Gold Mining Waste Affects Farming Communities

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Gold is one of Sudan’s key sources of revenue. But along the banks of the River Nile, residents are saying the toxic waste from mining is ruining their harvests and killing their livestock. Sudan plays a significant role in gold mining, producing over 90 tonnes of gold annually.

KHARTOUM NOVEMBER 12: Gold is one of Sudan’s key sources of revenue. But along the banks of the River Nile, residents are saying the toxic waste from mining operations is ruining their harvests and killing their livestock. Al Jazeera’s Hiba Morgan reports from Abu Hamad in Sudan.

Sudan plays a significant role in gold mining, producing over 90 tonnes of gold annually. This makes it the third largest in Africa and tenth largest gold producer in the world. The figures for Wagner Group gold extraction are uncertain, but these problems became apparent when they became involved in Sudan’s gold production.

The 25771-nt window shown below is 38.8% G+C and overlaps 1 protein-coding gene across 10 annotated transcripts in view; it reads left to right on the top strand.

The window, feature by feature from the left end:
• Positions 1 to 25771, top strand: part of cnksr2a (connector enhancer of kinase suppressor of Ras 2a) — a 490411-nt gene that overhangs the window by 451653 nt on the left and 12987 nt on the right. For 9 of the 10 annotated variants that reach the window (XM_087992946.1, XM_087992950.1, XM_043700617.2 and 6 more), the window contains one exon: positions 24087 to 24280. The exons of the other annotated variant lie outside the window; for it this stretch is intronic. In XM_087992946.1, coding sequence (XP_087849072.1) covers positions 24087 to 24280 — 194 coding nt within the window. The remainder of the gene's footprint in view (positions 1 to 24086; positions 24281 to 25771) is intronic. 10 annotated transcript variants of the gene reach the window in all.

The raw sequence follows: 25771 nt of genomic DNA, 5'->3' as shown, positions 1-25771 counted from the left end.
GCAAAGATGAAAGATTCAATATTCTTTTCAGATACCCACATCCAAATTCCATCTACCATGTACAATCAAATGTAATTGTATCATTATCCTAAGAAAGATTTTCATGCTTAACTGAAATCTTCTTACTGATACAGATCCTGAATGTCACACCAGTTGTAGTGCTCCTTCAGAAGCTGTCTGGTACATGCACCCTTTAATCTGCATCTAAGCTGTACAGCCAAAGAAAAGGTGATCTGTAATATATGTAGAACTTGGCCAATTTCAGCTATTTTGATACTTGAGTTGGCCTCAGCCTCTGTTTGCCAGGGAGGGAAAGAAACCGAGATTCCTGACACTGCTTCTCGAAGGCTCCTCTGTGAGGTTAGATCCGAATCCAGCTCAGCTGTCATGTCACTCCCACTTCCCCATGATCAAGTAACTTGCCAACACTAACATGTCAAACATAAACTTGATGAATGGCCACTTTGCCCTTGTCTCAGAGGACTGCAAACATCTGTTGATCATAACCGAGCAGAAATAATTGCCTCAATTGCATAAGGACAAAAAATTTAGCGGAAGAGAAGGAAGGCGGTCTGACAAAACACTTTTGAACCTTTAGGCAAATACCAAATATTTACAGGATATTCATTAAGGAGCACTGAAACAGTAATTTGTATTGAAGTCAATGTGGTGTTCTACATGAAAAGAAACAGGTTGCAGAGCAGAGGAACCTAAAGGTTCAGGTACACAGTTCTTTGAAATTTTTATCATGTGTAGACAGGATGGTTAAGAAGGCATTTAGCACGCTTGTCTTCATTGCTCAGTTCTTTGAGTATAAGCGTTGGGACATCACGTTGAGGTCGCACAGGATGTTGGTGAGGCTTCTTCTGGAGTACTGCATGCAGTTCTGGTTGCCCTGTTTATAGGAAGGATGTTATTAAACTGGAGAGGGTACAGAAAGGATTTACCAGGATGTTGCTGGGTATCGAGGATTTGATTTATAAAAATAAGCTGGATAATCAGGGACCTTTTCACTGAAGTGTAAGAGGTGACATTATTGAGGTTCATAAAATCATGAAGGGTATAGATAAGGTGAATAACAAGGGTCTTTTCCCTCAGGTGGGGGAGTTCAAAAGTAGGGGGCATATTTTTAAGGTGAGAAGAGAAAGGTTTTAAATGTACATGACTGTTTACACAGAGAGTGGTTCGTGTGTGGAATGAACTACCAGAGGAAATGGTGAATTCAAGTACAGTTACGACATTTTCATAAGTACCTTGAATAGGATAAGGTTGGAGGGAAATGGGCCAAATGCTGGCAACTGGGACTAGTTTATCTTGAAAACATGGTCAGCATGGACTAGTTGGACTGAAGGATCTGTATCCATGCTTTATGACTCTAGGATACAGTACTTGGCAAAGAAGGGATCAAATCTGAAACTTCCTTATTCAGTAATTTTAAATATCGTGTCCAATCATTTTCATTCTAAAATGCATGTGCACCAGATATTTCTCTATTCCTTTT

Sudan is struggling to provide clean, accessible water to all regions and doctors say much of the country’s population is at high risk of contracting waterborne diseases. Many residents of the sprawling capital, Khartoum, have little access to water – and what they can get is not always safe to drink.

Around 40 percent of Sudan’s urban population lives without access to 20 litres of water per day, according to the UN Environment Programme’s (UNEP) detailed report on the country, published in 2007. The UN recommends between 50 and 100 litres of water per person per day are needed to ensure most basic needs. In Khartoum, raw sewage is regularly pumped back into the River Nile.

Professor Tag El Ser Bashir Abdulla explains: “The sewerage system in Sudan does not serve the whole population, only part of it, while the rest of the citizens use septic tanks. Sewage in the Nile has resulted in two pollution problems – chemical pollution and microbiological contamination.”

Featured Image: Realterm

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